Sanjay Gangal is the President of IBSystems, the parent company of AECCafe.com, MCADCafe, EDACafe.Com, GISCafe.Com, and ShareCG.Com.
“Minimal Complexity” by Vlad Tenu
March 21st, 2011 by Sanjay Gangal
‘Minimal Complexity is the product of an architectural research focused on both the form-finding and the fabrication of minimal surface structures. The process was defined by an alternative algorithmic method based on the computational simulation of virtual soap films. The question that emerged was how the translation from the computational space to the build artifact could be embodied into this dual process.
Architect: Vlad Tenu
The algorithm is materialized through a concept derived from the principle behind the state of equilibrium of natural organisms – in strict correlation with the conservation of energy. Each iteration is programmed to update the relationships between the components of the system, reapply the defined rules and minimize the energy, in our case the tensional energy, in order to achieve a state of equilibrium. Accordingly, the system reaches an emergent quality of self-organization similar to one found in nature.
Based on the properties of the triply periodic minimal surfaces, the fabrication side of the project is focused on efficiency through modularity and repetition of the components, as parameters embedded in a dynamic growth process. Following several prototypes at different scales, various material tests and structural configurations, the final piece is generated by only 16 different components, an optimum level of tessellation chosen in relation to the geometrical level of detail and considered feasible in fabrication terms.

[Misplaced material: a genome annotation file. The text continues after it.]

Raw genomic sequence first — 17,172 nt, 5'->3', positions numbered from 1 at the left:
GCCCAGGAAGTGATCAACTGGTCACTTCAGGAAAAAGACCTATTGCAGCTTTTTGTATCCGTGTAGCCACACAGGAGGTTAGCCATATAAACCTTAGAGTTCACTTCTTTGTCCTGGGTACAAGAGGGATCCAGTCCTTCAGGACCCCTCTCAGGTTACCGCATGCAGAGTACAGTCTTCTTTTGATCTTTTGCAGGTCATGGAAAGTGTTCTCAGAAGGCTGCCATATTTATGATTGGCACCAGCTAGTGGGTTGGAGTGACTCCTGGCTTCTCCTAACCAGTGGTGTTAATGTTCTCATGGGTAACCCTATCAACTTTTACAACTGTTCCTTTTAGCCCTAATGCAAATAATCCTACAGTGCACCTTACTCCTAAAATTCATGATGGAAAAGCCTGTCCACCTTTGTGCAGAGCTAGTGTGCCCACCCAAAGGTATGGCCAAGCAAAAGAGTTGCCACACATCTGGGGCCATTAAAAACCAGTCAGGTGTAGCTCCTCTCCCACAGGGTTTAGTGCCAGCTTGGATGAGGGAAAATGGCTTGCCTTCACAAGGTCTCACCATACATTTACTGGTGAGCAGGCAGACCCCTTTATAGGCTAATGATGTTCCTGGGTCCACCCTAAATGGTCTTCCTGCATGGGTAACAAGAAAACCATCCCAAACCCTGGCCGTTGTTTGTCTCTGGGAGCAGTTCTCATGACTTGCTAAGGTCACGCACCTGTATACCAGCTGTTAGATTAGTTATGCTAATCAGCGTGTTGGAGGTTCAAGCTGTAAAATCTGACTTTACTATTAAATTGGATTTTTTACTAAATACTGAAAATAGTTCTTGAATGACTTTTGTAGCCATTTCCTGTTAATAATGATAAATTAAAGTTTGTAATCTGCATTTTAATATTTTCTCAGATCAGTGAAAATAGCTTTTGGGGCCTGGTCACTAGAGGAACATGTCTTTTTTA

Minimal Complexity is composed of 148 identical reflected regions of 16 different pieces each, cumulating 2368 laser-cut aluminium components. Following a detailed structural analysis provided by Buro Happold, the assembly process commissioned and led by TEX-FAB was very interesting in experiencing the fact that the minimal surfaces have extraordinary structural properties, uniform distribution of loads and their stiffness increases with the level of complexity they reach.’
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